Unfortunately, just because Facebook can be customized to be a party of 500 of one's closest friends, it's not without inherent privacy risks. Although one must confirm those who request to be linked through friendship, Facebook still provides a plethora of opportunities for victimization. Unless one amends the default privacy settings of their page (see "Common FB Questions" on page 13), any member of a network can view a user's entire page. This is particularly dangerous for users networking in big cities, with accessibility open to thousands of strangers.
Students applying to college or the workforce should be especially astute, as Facebook is also becoming an increasingly popular screening tool for admissions and human resources offices. In addition to gauging motivation and focus from self-described "interests," "activities," and "about me" sections, screeners can also view the photos of potential applicants?some of which may not have even been posted by the user. By simply adding a tag to a photo-listing the name of a person displayed in a photograph-anyone can link your page to a questionable photo that they choose to post. Although users have the option to "untag" themselves from these photos, many young people often have hundreds of pictures to wade through.
For others, they may simply be unaware of the pervasive nature of the information posted on Facebook or any other social networking site. For this reason minors should be encouraged to limit the information they share online. For example, cell phone numbers or addresses-even a college dorm room-should never be listed on a profile page. Also, although Facebook now prompts users to enter a birth date when they join, users can choose to not display this date anywhere on their page. Because identity theft is facilitated by having a birth date or social security number, choosing to display only a month and date, or nothing at all, is wise.
Even when editing personal profiles, users should be reminded of the audience for whom they are writing. Others besides close friends are usually reading. For this reason, one should err toward caution, respect, and positivity in any descriptions made about school or personal interests. Finally, nothing intended to be private should ever be posted in pictures or on a wall?regardless of security settings. Just like on a public Web site, users can save, copy, and repost information coming from your "private" Facebook page.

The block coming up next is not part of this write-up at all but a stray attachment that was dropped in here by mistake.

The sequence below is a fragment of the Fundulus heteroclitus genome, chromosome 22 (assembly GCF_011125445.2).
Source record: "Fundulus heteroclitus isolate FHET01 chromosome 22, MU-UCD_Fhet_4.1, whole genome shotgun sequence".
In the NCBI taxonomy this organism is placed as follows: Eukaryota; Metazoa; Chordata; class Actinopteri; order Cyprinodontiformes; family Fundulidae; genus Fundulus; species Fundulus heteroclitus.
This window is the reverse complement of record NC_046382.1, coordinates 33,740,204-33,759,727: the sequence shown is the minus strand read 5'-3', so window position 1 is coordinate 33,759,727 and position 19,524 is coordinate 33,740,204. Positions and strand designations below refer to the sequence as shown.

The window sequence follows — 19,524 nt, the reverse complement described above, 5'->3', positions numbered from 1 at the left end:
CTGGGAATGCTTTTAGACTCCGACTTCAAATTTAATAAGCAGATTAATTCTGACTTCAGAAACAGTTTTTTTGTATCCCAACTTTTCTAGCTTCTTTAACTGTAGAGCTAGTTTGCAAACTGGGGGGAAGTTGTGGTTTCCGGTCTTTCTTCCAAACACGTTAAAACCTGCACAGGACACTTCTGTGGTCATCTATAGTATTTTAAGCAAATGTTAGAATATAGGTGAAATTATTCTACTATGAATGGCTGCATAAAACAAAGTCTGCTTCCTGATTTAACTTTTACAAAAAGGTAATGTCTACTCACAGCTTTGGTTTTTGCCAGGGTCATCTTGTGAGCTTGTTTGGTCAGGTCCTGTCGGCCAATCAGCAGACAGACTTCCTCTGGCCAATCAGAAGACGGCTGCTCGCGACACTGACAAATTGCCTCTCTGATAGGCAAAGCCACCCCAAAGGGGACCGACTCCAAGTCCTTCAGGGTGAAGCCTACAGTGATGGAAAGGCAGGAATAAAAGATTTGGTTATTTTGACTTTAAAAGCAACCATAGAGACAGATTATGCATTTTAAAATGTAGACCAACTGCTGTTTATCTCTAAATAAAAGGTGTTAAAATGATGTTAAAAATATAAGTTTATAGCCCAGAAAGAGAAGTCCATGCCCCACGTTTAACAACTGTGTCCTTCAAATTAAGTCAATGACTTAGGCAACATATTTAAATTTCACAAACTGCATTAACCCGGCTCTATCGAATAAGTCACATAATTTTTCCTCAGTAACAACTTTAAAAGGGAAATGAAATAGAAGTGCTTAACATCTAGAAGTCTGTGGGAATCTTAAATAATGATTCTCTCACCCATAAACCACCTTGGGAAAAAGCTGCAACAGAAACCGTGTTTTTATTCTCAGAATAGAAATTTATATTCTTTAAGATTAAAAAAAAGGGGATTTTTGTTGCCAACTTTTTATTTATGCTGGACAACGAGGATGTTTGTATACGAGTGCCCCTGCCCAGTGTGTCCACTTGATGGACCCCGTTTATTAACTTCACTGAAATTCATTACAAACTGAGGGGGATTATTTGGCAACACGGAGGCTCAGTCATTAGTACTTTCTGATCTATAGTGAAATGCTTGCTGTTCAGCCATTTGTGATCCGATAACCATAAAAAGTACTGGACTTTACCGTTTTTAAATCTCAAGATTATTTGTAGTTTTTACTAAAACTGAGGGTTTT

Despite the risks of Facebook, thousands of Christian women are finding it to be an ideal tool to chat, share photos, and keep in touch. They are locating loved ones, forgotten acquaintances, and church family online. Adventist users also now pepper the site, promoting their churches, women's ministries groups, and upcoming conferences. One can even add pages that support and advertise The Quiet Hour, the Review and Herald Publishing Association, or the Seventh-day Adventist Church.
Just as the number of Christian users grows, so does the influence of our message and Christian spirit. We need to be mindful and considerate of our online behavior and continue to strive to be "the aroma of Christ" (2 Corinthians 2:15), even online. Most important, Facebook should never become a replacement for traditional forms of communication. Nothing can substitute for the warmth of a hug, the comfort of a spoken prayer, or the slanted penmanship of a good friend.
Shayna Bailey is best known for her relationship advice column "Unplugged," published in Insight magazine. She also writes for Adventist Today online and works in the field of adolescent psychology. Shayna's first book, GODencounters: Pursuing a 24/7 Experience of Jesus, was recently released by Pacific Press and is available at your Adventist Book Center or by calling 1-800-765-6955.